Think about the future and think about the waste of life. My mother wasn’t old. She was 62 when she died. It doesn’t need to be that way. You have a choice in the matter.


This post was originally published on Feb. 15, 2016.

Published in General, Healthcare
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  1. Fred Cole Inactive
    Fred Cole
    @FredCole

    Friends, I realize some of you want to express condolences to me. (And many of you already have.)  While I appreciate it, that’s not the point of this piece.  (In fact, I’d prefer you not express condolences in the comments here.)  Instead, please either take the message to heart if you’re a smoker, or share it with someone who it might help.

    That will mean far more to me than any words of condolence.

    • #1
  2. dbeck Inactive
    dbeck
    @dbeck

    Smoked Camel unfiltered for 55 years and stopped cold turkey. Been off them 2 years three months and 12 days. Miss them frequently. They provided a quiet time to stop, regroup and think. Could start again in a heartbeat just like a drunk. Nasty habit and very expensive in Texas at 72 dollars a carton. Glad to be free. Can taste food again, sinuses cleared up. Lots more pluses than minuses.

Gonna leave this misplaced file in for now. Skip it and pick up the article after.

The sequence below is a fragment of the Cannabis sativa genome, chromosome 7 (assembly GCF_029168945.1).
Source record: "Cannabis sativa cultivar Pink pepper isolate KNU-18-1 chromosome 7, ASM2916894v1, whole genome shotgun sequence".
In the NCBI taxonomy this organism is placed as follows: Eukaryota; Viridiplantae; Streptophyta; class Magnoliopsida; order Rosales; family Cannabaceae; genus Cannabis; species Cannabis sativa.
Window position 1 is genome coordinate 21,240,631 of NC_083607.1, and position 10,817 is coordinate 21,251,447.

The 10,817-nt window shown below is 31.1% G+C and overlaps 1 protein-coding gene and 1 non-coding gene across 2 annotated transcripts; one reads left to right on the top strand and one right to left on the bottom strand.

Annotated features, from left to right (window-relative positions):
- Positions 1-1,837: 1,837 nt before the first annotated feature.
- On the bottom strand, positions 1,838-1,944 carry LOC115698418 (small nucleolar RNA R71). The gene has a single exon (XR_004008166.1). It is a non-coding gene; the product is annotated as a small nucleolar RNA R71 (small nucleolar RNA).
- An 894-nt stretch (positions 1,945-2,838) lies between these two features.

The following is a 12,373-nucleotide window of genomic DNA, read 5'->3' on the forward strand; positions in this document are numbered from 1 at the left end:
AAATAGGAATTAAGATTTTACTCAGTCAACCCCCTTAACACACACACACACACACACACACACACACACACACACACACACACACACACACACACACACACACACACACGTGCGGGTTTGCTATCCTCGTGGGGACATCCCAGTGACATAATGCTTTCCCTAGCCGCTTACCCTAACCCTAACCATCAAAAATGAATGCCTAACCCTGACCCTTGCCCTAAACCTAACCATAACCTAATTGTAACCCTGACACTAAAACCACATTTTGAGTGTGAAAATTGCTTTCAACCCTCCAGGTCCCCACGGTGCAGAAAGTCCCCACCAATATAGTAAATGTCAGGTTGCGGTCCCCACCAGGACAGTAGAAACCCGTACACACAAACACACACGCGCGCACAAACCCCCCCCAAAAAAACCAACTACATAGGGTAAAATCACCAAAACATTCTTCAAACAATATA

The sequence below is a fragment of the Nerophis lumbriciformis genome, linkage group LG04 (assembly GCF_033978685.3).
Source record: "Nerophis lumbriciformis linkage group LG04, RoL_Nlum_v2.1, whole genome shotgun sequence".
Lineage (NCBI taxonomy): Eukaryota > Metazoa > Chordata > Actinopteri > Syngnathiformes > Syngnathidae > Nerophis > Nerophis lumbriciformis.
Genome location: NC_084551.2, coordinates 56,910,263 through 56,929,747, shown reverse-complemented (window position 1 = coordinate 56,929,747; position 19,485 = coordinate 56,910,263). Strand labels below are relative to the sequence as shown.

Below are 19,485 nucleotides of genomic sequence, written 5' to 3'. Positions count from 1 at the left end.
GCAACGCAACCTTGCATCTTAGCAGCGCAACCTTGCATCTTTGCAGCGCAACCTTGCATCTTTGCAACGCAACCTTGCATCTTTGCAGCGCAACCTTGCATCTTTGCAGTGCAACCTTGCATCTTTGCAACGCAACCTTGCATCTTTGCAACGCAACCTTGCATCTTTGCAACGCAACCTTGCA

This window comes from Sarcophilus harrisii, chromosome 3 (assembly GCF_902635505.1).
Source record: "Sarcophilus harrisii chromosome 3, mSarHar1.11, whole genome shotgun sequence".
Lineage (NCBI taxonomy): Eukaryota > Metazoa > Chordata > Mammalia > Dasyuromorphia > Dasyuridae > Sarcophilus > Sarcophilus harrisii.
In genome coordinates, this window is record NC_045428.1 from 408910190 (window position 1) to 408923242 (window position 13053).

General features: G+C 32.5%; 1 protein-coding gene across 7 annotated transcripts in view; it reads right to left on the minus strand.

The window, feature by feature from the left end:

• #2
  3. Blue State Blues Member
    Blue State Blues
    @BlueStateBlues

    Thank you for sharing this story.  I hope it helps some people to make the right decision.

    • #3
  4. Vicryl Contessa Thatcher
    Vicryl Contessa
    @VicrylContessa

    This was great, Fred. Thanks for sharing. My grandfather died 25 years ago from smoking as well. It was a long, drawn out death with a COPD diagnosis and portable O2 before progressing to lung cancer. He was a wonderful man, and it’s sad that I never really got to know him (I was 7 when he died).